It might seem that the interpretation of Czech and Moravian folk rnusic has already been exhaustively studied, but is it true that there is no more to be said? That would mean that Jana Lewitova, mezzosoprano and viola player, would no longer be able to present her creations. I use the word "creation" deliberately: her performances af folk music are far more than interpretations. Although the CD entitled Halé Dité (Sleep, my child), appeared last year, it is never too late to go back to it, and debates around it may go on for many years. This recording rejects the accepted view of (especially) Moravian folk melodies as symbolizing beauty, merriment and melancholy. Jana Lewitova and the others set out to express the rawest, most drastic side of the life they spring from. In these songs life - life in those days when the songs were born, or life today as so clearly mirrored in them - is not easy, it is a space in time between birth and death, a space for love, however wounding, a space in which human history repeats itself.
Jana Lewitova has made folk CDs before, singing; the songs of medieval Spanish Jews, and with Vladimir Merta Moravian folk ballads. In this album of lullabies she sings with Agnes Kutas (violin and viola), Hana Flekova (viola da gamba) and Pavel Macak (double bass and percussion). The accompaniment is reduced to the minimum, and Jana Lewitova often sings a capella. This in no way reduces the intensity of the performance.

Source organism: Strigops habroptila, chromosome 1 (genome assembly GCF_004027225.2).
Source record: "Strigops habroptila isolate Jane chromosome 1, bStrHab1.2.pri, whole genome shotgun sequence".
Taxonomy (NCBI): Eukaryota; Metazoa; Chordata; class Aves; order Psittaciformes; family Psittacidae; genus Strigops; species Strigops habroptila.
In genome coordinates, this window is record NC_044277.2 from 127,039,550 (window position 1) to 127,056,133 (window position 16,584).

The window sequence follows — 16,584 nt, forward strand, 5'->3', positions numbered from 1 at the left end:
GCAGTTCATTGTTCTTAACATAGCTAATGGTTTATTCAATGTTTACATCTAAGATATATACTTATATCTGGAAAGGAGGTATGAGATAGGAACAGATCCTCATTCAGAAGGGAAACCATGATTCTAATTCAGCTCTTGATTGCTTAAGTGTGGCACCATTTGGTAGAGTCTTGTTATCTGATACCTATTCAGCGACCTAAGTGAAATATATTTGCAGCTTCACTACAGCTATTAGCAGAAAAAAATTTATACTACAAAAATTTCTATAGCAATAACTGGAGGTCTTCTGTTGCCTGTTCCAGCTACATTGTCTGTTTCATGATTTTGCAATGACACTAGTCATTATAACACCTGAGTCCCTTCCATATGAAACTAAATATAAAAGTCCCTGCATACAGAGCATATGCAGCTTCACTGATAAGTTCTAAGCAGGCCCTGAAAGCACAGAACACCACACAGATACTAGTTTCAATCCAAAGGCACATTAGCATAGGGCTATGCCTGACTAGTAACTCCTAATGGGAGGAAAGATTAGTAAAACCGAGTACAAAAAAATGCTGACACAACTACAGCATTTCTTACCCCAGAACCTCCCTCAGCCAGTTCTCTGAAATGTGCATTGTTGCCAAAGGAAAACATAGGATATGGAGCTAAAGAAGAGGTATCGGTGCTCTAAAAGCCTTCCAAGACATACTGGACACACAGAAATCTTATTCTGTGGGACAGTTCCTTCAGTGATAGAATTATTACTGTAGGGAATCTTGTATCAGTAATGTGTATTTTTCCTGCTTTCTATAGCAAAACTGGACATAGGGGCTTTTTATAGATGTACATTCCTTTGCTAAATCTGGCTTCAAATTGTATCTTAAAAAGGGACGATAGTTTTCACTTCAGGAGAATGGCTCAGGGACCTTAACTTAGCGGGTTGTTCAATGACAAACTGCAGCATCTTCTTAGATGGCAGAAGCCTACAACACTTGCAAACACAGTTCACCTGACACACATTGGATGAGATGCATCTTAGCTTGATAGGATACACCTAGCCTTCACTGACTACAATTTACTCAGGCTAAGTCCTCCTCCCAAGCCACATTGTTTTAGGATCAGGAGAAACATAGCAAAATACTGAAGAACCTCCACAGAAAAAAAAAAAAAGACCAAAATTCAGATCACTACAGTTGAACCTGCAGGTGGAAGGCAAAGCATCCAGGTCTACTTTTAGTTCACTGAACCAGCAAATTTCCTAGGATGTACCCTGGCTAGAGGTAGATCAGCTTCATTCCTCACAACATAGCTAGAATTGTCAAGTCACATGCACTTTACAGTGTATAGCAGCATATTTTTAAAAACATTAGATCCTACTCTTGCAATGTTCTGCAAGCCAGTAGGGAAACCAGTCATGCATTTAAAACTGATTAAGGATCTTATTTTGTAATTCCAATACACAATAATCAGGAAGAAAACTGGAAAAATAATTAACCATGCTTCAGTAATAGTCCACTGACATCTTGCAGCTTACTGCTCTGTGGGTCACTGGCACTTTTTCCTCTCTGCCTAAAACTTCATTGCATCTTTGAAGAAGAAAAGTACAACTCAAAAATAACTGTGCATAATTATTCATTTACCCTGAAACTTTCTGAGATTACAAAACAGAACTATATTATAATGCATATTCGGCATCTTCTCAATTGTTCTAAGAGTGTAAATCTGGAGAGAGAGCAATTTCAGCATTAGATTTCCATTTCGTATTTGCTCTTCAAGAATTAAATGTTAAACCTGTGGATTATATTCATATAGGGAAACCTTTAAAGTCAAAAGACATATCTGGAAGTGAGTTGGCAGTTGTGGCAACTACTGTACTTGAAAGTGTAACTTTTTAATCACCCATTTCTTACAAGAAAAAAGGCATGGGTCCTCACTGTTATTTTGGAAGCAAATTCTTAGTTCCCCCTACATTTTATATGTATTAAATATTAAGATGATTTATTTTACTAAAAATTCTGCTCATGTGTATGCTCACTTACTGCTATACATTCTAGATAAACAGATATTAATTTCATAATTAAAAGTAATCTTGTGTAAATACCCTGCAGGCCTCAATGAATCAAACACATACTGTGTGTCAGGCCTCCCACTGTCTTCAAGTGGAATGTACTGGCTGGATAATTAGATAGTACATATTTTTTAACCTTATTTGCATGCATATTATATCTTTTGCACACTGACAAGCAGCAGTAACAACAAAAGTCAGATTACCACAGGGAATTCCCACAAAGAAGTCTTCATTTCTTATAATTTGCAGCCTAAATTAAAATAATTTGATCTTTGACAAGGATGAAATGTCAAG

The songs have been chosen from different collections; the well-known song Okolo Hradisca, for instance, will shock those used to the aceepted mild sentiment for the calm waters of the river have "changed course", the young man cheerfully carrying his love in an embroidered kerchief has let it fall and scatter by the way. His bold and happy figure has "disappeared in the darkness". Jana Lewitova gives the word "love" such a sad, longing, chill and yet joyful tone, that she blesses it.
One thing is sure: our response need to be one roused by beauty; it only needs to be intense. In many ways this is the deeper experience.